Subclinical changes in bladder function in children presenting with nonurological symptoms of the tethered cord syndrome

Lane S. Palmer*, Ingrid Richards, William E. Kaplan

*Corresponding author for this work

Research output: Contribution to journalArticlepeer-review

33 Scopus citations


Purpose: We evaluated the urodynamic findings in myelodysplastic children with the tethered cord syndrome without urological symptoms to determine if occult bladder changes occur or if routine preoperative urodynamic evaluation is not indicated for this select population. Materials and Methods: Preoperative and postoperative urodynamic studies were performed on children with myelodysplasia and the tethered cord syndrome between 1988 and 1994. Inclusion criteria were neurological or musculoskeletal surgical indications only, without urological status changes, radiographic confirmation of the tethered cord syndrome, and water cystometry performed preoperatively within 1 week and again postoperatively within 6 months. The parameters of interest included total bladder capacity and pressure, leak point pressure, compliance, uninhibited contractions, electromyelogram activity and sensation. Results: A total of 20 children, 11 girls and 9 boys, 2.3 to 17.3 years old were included in the study. Worsening scoliosis and lower extremity weakness were the most presentations. Urodynamic studies were conducted 1.8 days preoperatively (mean) and 104.3 days postoperatively (mean). Results were analyzed with regard to improvement or deterioration between preoperative and postoperative urodynamic studies. Of the 20 children 15 (75%) demonstrated improvement between the 2 urodynamic studies, including 10 who improved in 1 parameter (most often with resolution of uninhibited contractions), 3 in 2, 1 in 3 and 1 in 4. There were no significant postoperative changes for any of the specific parameters. Urodynamic studies identified 7 children with preoperative leak point pressures above 40 cm. water, of whom only 2 had decreased pressures below 40 cm. water, 2 had postoperative deterioration of compliance and 1 had preoperative detrusor- sphincter dyssynergia. Conclusions: Routine preoperative and postoperative urodynamic evaluations in children with the tethered cord syndrome without clinical changes to urological status may be important. The majority of clinically asymptomatic children will demonstrate preoperative urodynamic findings that improve postoperatively, which serves as another marker of progress after spinal cord untethering. Moreover, some asymptomatic children will demonstrate changes to the urinary tract that merit management changes, such as detrusor-sphincter dyssynergia, elevated bladder storage pressures and poor compliance, which may have otherwise been delayed in recognition.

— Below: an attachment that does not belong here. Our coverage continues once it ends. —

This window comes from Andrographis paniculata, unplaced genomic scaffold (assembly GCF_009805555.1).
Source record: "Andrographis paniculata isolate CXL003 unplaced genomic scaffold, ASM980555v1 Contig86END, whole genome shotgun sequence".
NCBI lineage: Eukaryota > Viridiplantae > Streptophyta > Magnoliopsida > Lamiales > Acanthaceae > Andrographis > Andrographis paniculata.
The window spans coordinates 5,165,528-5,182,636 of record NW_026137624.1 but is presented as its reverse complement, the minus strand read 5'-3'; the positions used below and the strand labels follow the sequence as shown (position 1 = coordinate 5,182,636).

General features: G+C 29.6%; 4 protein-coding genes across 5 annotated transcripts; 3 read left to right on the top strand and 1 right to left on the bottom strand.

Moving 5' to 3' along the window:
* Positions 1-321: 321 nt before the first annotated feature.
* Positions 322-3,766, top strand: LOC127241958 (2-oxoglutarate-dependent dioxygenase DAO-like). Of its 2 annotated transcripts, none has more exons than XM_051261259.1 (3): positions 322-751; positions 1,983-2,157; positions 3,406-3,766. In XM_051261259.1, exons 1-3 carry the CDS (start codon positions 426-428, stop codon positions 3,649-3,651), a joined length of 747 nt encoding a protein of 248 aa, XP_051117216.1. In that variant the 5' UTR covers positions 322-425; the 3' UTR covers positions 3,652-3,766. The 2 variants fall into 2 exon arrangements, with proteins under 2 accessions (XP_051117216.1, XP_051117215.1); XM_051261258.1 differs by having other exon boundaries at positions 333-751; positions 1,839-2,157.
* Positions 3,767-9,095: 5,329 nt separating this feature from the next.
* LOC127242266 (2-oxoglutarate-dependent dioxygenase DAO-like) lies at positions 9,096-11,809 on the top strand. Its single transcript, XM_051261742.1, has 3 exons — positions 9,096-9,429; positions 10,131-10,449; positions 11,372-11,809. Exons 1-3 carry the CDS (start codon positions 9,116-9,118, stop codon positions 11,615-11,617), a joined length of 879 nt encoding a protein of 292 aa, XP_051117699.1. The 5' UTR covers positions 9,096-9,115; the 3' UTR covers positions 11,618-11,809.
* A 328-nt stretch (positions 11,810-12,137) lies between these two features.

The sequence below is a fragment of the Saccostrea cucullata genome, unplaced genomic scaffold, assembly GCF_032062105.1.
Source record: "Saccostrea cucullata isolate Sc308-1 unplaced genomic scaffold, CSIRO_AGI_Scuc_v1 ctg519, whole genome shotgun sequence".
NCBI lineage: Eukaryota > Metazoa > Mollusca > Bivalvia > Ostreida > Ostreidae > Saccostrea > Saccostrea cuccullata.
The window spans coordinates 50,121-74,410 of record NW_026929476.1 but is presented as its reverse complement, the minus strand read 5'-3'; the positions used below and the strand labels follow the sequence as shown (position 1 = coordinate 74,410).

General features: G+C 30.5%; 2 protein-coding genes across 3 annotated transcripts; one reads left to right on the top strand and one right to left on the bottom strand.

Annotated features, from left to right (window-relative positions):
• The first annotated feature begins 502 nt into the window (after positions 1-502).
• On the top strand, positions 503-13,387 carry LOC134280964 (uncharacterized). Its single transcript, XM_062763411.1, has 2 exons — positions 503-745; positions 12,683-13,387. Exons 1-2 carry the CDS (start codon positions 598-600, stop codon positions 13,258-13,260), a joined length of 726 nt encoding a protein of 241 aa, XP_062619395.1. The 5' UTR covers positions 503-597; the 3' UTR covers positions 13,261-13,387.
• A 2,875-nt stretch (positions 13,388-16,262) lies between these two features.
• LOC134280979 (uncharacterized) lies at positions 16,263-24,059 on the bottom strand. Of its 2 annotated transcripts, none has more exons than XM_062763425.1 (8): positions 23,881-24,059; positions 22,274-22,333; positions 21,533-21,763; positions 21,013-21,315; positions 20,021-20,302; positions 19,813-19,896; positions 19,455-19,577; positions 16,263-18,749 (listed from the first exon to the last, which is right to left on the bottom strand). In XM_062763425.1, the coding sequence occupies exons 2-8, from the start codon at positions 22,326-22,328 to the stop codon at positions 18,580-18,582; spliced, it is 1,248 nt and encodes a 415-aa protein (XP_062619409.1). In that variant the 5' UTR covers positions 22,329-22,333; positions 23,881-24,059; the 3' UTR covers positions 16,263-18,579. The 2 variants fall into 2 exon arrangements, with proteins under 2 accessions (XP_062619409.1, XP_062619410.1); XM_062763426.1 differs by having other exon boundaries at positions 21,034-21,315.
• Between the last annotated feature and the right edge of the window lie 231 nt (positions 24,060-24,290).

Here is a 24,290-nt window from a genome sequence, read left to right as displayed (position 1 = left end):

Original languageEnglish (US)
Pages (from-to)231-234
Number of pages4
JournalJournal of Urology
Issue number1
StatePublished - Jan 1998


  • Meningomyelocele
  • Spinal cord
  • Urodynamics

ASJC Scopus subject areas

  • Urology

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